The reawakening of a long-forgotten memory by the scent of spring lilacs in bloom or an apple pie fresh from the oven can be one of our most powerful human responses -- and one of the most mysterious.
How do we differentiate thousands of distinct odors and how do our brains perceive and remember them? Dr. Linda Buck set out to understand the sense of smell, a monumental scientific question that had long evaded explanation.
Through years of intensive research, Buck became the first to identify a family of genes that control the olfactory system, a complex network that governs our sense of smell. The genes are blueprints for a family of smell-receptor proteins in the nose that work in different combinations so that the brain can identify a nearly infinite array of odors — much like the letters of the alphabet are combined to form different words.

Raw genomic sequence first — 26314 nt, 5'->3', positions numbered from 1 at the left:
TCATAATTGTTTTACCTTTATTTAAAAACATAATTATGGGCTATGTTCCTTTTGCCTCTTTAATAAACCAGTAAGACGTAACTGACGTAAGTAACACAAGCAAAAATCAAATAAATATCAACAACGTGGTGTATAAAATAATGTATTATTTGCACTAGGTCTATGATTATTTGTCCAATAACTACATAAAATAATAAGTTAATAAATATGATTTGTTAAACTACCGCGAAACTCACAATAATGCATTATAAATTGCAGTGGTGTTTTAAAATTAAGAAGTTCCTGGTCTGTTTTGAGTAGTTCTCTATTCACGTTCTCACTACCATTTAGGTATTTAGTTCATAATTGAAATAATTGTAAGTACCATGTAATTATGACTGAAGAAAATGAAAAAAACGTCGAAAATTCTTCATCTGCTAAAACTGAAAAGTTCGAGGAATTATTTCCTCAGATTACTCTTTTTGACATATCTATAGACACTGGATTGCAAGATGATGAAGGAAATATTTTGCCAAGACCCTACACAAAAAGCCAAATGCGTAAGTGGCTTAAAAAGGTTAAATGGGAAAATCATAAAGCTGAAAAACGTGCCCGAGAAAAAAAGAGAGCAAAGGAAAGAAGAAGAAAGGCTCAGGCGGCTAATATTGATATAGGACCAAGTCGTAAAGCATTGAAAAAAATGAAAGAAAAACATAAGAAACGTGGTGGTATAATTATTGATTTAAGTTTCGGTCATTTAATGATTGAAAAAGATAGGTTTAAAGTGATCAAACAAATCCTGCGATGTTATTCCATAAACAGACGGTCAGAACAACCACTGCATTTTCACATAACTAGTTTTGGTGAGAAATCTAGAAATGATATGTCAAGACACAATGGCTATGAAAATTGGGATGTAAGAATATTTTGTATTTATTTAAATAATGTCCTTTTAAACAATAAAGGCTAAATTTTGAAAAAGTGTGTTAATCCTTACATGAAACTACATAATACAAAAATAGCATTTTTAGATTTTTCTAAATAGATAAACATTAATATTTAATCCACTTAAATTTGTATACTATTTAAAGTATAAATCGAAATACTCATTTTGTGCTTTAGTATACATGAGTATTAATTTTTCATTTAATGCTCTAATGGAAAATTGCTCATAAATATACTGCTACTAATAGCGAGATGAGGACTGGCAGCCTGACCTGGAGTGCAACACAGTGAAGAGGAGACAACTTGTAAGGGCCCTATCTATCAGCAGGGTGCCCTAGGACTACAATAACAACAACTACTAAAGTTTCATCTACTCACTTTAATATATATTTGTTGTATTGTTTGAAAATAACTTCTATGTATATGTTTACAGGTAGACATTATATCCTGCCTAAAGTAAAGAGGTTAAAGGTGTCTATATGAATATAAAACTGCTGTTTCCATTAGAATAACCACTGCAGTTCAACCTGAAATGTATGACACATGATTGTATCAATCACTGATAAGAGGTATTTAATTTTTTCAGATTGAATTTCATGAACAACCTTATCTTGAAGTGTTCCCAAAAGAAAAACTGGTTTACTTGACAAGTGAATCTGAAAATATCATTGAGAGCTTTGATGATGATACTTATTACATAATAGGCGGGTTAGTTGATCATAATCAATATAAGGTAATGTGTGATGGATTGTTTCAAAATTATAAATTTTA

Buck determined that each odor-sensing cell in the nose possesses only one type of odorant receptor, and each receptor can detect a limited number of odorant substances. She then used this knowledge to determine how the identities of different odors are perceived by the brain to allow us to sense distinct odors. In later studies, she and her colleagues uncovered a sensory map in a part of the brain known as the olfactory bulb and that is virtually identical in all individuals.
Uncovering how this system works has been fundamental to understanding the machinery that controls the relay of sensory signals from the world around us to the central nervous system.
These landmark contributions to human biology open new doors to studying the brain and have numerous implications for health. They may even hold the key to understanding behaviors such as fear and aggression.
For her groundbreaking discoveries of odorant receptors and the organization of the olfactory system, Buck received the 2004 Nobel Prize in physiology or medicine.